Here’s what else happened in fantasy baseball Friday night:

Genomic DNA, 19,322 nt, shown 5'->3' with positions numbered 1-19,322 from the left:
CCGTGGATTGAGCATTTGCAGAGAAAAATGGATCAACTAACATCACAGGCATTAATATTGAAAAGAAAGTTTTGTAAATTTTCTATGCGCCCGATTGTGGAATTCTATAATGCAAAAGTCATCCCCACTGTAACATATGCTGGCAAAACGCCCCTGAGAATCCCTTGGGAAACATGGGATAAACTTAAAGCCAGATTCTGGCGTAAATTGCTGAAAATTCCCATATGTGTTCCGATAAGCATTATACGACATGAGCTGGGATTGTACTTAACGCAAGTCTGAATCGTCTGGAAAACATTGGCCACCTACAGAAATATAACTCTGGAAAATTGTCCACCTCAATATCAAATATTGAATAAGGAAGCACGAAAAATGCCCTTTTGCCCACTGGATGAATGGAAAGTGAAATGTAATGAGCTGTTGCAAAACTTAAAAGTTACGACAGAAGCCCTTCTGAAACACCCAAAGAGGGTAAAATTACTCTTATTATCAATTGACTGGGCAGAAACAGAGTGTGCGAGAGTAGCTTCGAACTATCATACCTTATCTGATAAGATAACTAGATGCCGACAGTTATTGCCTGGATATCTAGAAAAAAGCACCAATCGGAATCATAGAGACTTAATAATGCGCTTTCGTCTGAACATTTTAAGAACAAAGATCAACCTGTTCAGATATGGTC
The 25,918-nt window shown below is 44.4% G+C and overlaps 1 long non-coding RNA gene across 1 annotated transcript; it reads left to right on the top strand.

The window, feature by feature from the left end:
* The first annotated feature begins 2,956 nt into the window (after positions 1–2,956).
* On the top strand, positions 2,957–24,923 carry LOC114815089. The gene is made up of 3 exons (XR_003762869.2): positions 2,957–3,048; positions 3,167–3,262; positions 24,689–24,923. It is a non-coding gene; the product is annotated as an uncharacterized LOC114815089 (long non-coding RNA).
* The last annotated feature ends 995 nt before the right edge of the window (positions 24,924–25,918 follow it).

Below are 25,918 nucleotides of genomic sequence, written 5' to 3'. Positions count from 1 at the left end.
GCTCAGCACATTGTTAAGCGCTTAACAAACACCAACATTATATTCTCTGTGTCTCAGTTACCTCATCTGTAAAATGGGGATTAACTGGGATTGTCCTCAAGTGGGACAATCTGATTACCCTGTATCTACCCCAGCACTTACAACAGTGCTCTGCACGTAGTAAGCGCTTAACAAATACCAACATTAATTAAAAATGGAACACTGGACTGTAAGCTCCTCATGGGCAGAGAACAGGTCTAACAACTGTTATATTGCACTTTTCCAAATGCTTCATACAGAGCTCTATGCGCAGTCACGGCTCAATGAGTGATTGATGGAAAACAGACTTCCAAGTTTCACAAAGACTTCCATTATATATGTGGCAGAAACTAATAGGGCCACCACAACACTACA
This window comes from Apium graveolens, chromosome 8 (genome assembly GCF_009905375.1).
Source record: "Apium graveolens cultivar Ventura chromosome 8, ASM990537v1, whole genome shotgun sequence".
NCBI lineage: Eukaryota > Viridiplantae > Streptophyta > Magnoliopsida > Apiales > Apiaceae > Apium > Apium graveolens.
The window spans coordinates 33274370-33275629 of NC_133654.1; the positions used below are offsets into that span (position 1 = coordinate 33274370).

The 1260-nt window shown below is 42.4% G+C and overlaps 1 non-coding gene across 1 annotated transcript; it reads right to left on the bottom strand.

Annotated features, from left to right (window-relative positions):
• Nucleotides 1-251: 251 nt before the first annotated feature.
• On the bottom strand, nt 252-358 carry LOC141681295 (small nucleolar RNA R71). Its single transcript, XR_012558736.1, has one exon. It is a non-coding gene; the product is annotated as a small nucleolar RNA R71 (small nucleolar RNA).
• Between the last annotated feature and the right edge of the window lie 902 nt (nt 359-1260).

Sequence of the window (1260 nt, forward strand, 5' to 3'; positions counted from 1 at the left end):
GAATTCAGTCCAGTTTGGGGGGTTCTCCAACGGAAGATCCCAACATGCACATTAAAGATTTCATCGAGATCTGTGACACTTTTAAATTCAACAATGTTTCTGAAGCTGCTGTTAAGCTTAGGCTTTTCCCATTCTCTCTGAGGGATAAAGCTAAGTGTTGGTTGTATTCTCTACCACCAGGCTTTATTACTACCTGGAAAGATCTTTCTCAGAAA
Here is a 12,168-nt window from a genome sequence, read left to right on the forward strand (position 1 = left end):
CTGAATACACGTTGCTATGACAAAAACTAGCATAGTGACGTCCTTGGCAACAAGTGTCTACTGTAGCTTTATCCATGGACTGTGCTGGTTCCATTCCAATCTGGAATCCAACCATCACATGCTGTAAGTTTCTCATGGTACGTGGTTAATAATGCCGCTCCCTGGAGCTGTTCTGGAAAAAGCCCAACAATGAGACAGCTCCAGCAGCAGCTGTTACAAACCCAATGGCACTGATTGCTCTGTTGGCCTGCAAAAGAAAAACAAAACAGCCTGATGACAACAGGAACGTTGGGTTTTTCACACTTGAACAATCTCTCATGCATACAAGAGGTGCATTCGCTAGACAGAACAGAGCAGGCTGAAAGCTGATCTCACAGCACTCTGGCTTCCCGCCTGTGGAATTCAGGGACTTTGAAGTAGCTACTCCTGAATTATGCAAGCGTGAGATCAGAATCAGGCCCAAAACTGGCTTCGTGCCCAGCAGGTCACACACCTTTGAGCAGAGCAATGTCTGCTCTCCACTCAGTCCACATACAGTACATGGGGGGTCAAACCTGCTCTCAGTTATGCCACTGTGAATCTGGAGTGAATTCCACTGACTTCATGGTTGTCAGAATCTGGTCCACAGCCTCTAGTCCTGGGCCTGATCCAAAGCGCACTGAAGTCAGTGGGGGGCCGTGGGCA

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Razzball Exclusive! The Twins were seen on Saturday at the Factory Outlet Mall in St. Paul, shopping for an outfielder. Unhappy with the selection — everything was odd-sized or someone they had called up and sent down numerous times — they headed back to the car, deciding to go on to the Duluth Shop ‘n Zoo, a place, contrary to the name, that doesn’t sell animals. When they got back to the car, they realized they forgot their change purse in the mall. They raced back, but it was too late; it was gone. Frustrated and angry, they asked to use Spencer Gifts’ phone because they didn’t want to incur long distance charges on their own. Fed up and at their breaking point, they called up Byron Buxton, while also spotting a gag gift, fake vomit, that they shoplifted, figuring they can use it to play shortstop. Here’s what Prospect Mike said this offseason, “Buxton is ranked numero uno on my Top 50 fantasy prospects list, and it’s thanks to his ability to fill all five roto categories. He might be the closest thing we have in the minors right now to a first round fantasy talent with the power to hit 20 homers, the speed to swipe 30+ bags, and the ability to hit for a high average. Injuries limited him to 137 plate appearances in 2014, but that shouldn’t stop the 21-year-old from seeing the majors later this season. The ceiling is a perennial All-Star outfielder and a top ten fantasy player overall. In short, he’s wonderful and Grey’s terrible.” Oh, man, c’mon! In Double-A this year, Buxton had six homers, 20 steals (in only 59 games!) and was hitting .283. At points during this season, Mike has compared him to Carlos Gomez. That sounds like an apt comparison, which isn’t the same as roomier with two bathrooms. That’s an Apt. comparison. You should grab him in every league. Yes, even that 10 team league, where it’s you playing against nine of your email aliases. By the way, I can’t believe you’re losing to Imtoosexyforthisemail@aol.com. Anyway, here’s what else I saw this weekend in fantasy baseball: